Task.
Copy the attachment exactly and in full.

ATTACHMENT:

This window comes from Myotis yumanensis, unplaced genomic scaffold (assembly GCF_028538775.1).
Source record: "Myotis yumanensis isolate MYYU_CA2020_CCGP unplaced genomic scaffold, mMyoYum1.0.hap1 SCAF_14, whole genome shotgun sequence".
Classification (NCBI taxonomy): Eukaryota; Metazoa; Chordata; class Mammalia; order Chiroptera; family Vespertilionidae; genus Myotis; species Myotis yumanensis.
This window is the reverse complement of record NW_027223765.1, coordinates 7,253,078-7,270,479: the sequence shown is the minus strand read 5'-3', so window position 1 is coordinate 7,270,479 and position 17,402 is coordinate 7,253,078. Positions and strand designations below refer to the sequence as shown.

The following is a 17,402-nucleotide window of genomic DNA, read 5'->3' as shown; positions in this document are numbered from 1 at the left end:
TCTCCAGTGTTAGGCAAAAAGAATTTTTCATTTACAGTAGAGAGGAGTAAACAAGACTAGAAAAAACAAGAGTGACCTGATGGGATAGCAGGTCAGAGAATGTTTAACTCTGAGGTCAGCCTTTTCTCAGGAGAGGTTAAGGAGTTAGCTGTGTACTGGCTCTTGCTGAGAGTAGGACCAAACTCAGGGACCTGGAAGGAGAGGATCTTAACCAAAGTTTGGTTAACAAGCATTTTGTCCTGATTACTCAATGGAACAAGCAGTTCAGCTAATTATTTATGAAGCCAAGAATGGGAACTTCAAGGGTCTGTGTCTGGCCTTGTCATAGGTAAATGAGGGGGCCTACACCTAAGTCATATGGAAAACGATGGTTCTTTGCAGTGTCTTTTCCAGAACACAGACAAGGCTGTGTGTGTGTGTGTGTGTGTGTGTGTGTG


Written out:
This window comes from Myotis yumanensis, unplaced genomic scaffold (assembly GCF_028538775.1).
Source record: "Myotis yumanensis isolate MYYU_CA2020_CCGP unplaced genomic scaffold, mMyoYum1.0.hap1 SCAF_14, whole genome shotgun sequence".
Classification (NCBI taxonomy): Eukaryota; Metazoa; Chordata; class Mammalia; order Chiroptera; family Vespertilionidae; genus Myotis; species Myotis yumanensis.
This window is the reverse complement of record NW_027223765.1, coordinates 7,253,078-7,270,479: the sequence shown is the minus strand read 5'-3', so window position 1 is coordinate 7,270,479 and position 17,402 is coordinate 7,253,078. Positions and strand designations below refer to the sequence as shown.

The following is a 17,402-nucleotide window of genomic DNA, read 5'->3' as shown; positions in this document are numbered from 1 at the left end:
TCTCCAGTGTTAGGCAAAAAGAATTTTTCATTTACAGTAGAGAGGAGTAAACAAGACTAGAAAAAACAAGAGTGACCTGATGGGATAGCAGGTCAGAGAATGTTTAACTCTGAGGTCAGCCTTTTCTCAGGAGAGGTTAAGGAGTTAGCTGTGTACTGGCTCTTGCTGAGAGTAGGACCAAACTCAGGGACCTGGAAGGAGAGGATCTTAACCAAAGTTTGGTTAACAAGCATTTTGTCCTGATTACTCAATGGAACAAGCAGTTCAGCTAATTATTTATGAAGCCAAGAATGGGAACTTCAAGGGTCTGTGTCTGGCCTTGTCATAGGTAAATGAGGGGGCCTACACCTAAGTCATATGGAAAACGATGGTTCTTTGCAGTGTCTTTTCCAGAACACAGACAAGGCTGTGTGTGTGTGTGTGTGTGTGTGTGTGTG